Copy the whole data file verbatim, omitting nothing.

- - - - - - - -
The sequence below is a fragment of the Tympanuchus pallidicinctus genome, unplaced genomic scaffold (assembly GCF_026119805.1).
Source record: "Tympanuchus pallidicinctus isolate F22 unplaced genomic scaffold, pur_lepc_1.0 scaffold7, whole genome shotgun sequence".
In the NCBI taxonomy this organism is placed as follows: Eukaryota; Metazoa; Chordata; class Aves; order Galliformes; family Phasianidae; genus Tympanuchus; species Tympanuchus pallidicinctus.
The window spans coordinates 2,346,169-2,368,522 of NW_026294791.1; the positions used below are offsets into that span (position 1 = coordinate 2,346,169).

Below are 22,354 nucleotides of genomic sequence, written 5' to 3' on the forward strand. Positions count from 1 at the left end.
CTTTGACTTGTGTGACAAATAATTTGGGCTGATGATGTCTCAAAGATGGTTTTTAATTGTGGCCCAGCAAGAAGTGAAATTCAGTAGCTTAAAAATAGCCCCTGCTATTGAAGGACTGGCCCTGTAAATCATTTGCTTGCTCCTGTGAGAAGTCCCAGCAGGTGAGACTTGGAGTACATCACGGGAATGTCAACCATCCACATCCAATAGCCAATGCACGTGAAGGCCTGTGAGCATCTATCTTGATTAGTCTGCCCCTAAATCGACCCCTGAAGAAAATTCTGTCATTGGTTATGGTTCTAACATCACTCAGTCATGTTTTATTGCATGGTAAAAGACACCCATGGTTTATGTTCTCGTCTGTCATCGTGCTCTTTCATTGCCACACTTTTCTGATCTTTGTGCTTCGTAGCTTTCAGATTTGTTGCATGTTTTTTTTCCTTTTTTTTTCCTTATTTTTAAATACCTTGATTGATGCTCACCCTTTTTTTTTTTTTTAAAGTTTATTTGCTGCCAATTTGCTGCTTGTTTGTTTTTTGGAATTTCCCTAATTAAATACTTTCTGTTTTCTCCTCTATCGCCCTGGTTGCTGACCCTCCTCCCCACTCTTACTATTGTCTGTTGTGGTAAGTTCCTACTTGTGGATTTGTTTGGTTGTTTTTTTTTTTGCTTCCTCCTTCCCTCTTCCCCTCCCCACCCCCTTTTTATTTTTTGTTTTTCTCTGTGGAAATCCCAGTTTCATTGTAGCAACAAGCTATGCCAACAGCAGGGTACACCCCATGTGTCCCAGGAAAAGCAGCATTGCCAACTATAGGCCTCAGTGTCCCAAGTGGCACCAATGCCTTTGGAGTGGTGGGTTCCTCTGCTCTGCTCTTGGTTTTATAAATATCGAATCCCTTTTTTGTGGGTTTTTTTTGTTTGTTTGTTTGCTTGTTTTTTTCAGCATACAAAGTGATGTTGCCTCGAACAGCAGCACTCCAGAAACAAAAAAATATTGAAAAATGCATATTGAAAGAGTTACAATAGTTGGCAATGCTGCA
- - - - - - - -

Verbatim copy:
The sequence below is a fragment of the Tympanuchus pallidicinctus genome, unplaced genomic scaffold (assembly GCF_026119805.1).
Source record: "Tympanuchus pallidicinctus isolate F22 unplaced genomic scaffold, pur_lepc_1.0 scaffold7, whole genome shotgun sequence".
In the NCBI taxonomy this organism is placed as follows: Eukaryota; Metazoa; Chordata; class Aves; order Galliformes; family Phasianidae; genus Tympanuchus; species Tympanuchus pallidicinctus.
The window spans coordinates 2,346,169-2,368,522 of NW_026294791.1; the positions used below are offsets into that span (position 1 = coordinate 2,346,169).

Below are 22,354 nucleotides of genomic sequence, written 5' to 3' on the forward strand. Positions count from 1 at the left end.
CTTTGACTTGTGTGACAAATAATTTGGGCTGATGATGTCTCAAAGATGGTTTTTAATTGTGGCCCAGCAAGAAGTGAAATTCAGTAGCTTAAAAATAGCCCCTGCTATTGAAGGACTGGCCCTGTAAATCATTTGCTTGCTCCTGTGAGAAGTCCCAGCAGGTGAGACTTGGAGTACATCACGGGAATGTCAACCATCCACATCCAATAGCCAATGCACGTGAAGGCCTGTGAGCATCTATCTTGATTAGTCTGCCCCTAAATCGACCCCTGAAGAAAATTCTGTCATTGGTTATGGTTCTAACATCACTCAGTCATGTTTTATTGCATGGTAAAAGACACCCATGGTTTATGTTCTCGTCTGTCATCGTGCTCTTTCATTGCCACACTTTTCTGATCTTTGTGCTTCGTAGCTTTCAGATTTGTTGCATGTTTTTTTTCCTTTTTTTTTCCTTATTTTTAAATACCTTGATTGATGCTCACCCTTTTTTTTTTTTTTAAAGTTTATTTGCTGCCAATTTGCTGCTTGTTTGTTTTTTGGAATTTCCCTAATTAAATACTTTCTGTTTTCTCCTCTATCGCCCTGGTTGCTGACCCTCCTCCCCACTCTTACTATTGTCTGTTGTGGTAAGTTCCTACTTGTGGATTTGTTTGGTTGTTTTTTTTTTTGCTTCCTCCTTCCCTCTTCCCCTCCCCACCCCCTTTTTATTTTTTGTTTTTCTCTGTGGAAATCCCAGTTTCATTGTAGCAACAAGCTATGCCAACAGCAGGGTACACCCCATGTGTCCCAGGAAAAGCAGCATTGCCAACTATAGGCCTCAGTGTCCCAAGTGGCACCAATGCCTTTGGAGTGGTGGGTTCCTCTGCTCTGCTCTTGGTTTTATAAATATCGAATCCCTTTTTTGTGGGTTTTTTTTGTTTGTTTGTTTGCTTGTTTTTTTCAGCATACAAAGTGATGTTGCCTCGAACAGCAGCACTCCAGAAACAAAAAAATATTGAAAAATGCATATTGAAAGAGTTACAATAGTTGGCAATGCTGCA